Price: $20.90 from the vineyard.  Value, value, value.

 

Market Liquidity: Did I mention the value?

July 20, 2018

Haywire Secrest Mountain Chardonnay, 2016

Just enough Chardonnay.  That’s how we refer to the Haywire gray label Crush Pad that vats its plonk in concrete.  Just enough.  Gismondi was very kind, “streamlined and textural” but he could have just as easily said “simple and straightforward.”

 

 

But on a blind test down at, say, Far Niente, what would they say?  Maybe “ribbon for participation.”  And at Grgich Hills?  Snarky, “go for broke, but don’t go broke tryin’.”  Liberty might even be pleasant, “you’re on the right track.”  Over at Kistler, well they might say something I couldn’t print in the blog.  And Ridge?  Just bug eyes and a “get your act together” face.  How embarrassing for Ridge.  You really feel for them having to blind taste BC whites.  So it takes all types.  All types of Chardonnays.  And this is one type.  It ain’t no heavy hitter, but it is, just enough, just enough Chardonnay.

 

Price: Around $28 before taxes at most private shops.

 

Market Liquidity: It’s no Rockette but it can do backup.

July 12, 2018

Graef Chardonnay, 2013

Liberty (a wonderful and very reputable private wine seller in Vancouver that has a real knack for curating interesting and often uncommon French wines) was selling the (very reputable and usually too expensive) Graef Chardonnay for half price.  Well buyer be warned because despite the screw cap this 2013 was well past (in July 2018), a total dud, and a blot on Liberty.  I couldn’t help but wonder how many tourists at Granville Island bought a bottle for the same disappointment we suffered.  Sharp, sour, sad.  Into the septic.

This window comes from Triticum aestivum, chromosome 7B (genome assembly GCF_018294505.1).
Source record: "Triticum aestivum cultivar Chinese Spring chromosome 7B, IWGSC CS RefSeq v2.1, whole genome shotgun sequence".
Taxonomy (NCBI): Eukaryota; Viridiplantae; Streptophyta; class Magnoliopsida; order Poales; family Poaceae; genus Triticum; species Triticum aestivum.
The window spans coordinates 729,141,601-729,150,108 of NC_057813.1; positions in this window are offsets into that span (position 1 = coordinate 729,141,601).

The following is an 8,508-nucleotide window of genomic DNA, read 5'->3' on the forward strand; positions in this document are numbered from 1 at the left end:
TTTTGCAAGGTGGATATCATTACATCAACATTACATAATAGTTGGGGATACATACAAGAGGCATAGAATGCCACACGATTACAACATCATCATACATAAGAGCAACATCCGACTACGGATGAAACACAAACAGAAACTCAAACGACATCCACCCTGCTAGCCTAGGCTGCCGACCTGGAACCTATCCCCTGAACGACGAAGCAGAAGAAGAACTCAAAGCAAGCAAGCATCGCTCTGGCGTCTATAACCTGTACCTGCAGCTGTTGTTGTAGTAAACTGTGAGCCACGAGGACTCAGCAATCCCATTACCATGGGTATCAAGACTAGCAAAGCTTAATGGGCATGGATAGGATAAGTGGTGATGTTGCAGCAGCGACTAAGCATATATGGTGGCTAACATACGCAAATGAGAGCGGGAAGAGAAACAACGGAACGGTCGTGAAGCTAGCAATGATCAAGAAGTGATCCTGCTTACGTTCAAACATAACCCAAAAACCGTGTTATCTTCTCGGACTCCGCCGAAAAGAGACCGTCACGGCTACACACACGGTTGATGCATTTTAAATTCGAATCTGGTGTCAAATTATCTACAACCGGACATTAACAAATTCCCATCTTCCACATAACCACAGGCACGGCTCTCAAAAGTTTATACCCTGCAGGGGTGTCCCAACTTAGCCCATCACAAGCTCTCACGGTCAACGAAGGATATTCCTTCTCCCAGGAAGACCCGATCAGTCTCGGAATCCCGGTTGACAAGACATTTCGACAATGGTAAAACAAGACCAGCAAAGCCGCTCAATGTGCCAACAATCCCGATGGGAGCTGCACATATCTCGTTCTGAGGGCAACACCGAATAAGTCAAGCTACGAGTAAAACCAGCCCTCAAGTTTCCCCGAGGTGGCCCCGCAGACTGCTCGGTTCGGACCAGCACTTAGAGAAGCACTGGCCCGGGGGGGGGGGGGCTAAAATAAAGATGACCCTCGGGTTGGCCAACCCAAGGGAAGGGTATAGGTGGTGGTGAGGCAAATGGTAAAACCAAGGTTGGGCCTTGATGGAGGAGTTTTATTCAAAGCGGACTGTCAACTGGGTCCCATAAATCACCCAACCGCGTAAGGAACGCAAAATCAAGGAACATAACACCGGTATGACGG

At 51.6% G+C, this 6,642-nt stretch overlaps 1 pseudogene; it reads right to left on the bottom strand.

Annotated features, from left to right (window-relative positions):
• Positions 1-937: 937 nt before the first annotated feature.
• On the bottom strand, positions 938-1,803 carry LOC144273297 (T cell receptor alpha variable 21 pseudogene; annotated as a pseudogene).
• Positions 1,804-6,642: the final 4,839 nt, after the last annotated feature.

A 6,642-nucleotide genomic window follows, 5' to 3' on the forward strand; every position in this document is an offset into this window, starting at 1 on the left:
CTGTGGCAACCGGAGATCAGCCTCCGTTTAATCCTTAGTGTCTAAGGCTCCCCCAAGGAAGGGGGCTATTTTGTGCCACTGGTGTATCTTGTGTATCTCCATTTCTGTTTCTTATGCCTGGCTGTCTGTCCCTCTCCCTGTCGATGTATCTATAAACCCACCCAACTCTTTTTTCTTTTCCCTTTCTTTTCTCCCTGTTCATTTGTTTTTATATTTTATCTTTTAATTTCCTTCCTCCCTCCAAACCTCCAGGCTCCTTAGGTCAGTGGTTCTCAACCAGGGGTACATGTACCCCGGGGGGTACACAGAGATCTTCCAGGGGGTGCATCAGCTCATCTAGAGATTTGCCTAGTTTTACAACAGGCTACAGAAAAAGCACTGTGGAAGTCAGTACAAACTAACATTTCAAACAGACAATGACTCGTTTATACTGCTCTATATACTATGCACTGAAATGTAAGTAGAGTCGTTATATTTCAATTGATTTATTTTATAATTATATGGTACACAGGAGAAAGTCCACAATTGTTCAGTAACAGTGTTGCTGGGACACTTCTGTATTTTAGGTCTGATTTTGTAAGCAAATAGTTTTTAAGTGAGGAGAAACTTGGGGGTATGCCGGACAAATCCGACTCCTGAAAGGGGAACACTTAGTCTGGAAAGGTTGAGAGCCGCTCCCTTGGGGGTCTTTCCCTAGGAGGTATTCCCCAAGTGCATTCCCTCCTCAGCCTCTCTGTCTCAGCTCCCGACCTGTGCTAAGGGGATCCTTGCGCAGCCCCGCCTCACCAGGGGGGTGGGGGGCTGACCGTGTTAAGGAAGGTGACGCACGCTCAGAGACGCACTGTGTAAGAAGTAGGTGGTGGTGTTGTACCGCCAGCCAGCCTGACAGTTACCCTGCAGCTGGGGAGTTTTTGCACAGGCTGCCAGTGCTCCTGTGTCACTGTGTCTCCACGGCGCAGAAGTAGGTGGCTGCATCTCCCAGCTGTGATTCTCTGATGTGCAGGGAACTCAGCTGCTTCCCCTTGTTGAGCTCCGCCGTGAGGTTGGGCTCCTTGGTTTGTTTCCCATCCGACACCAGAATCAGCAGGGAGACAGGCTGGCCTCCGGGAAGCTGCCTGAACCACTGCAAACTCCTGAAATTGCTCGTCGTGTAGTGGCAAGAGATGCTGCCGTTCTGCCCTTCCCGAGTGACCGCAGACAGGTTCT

Still, there’s no accounting for taste.  Someone spent over a quarter of a million on this ludicrous Bentley.  Don’t take it from us; spend your money how you will.

Price: $30 before onerous taxes.

 

Market Liquidity: Irwin Allen couldn’t have created a bigger disaster.

February 22, 2018

Au Bon Climat Santa Barbara County Chardonnay, 2014

 

Au Bon Climat: Here is the ring.  Will you accept?

 

Words fail to express how enjoyable this wine is.  Was.  In a text it’s a yin yang emoji.  In a court it’s the scales of justice.  In a wine review it’s well over 90 points.  All you need to know is it’s the anti-California Chardonnay, all flavour, no pretense, a sleeper at the back of the wine store.  A perfectly balanced Chard, and I mean perfectly, astonishingly balanced, a marriage of appealing acid with butterscotch velvet, not too much oak, nothing cloying, a lilting floral presence on the tongue that is delectable.  The levels and depth of flavour are simply remarkable.  This is the type of bottle that gets you excited about Chardonnay all over again.

 

Price: $30 USD in Narita duty free.

 

Market Liquidity: Subtlety personified.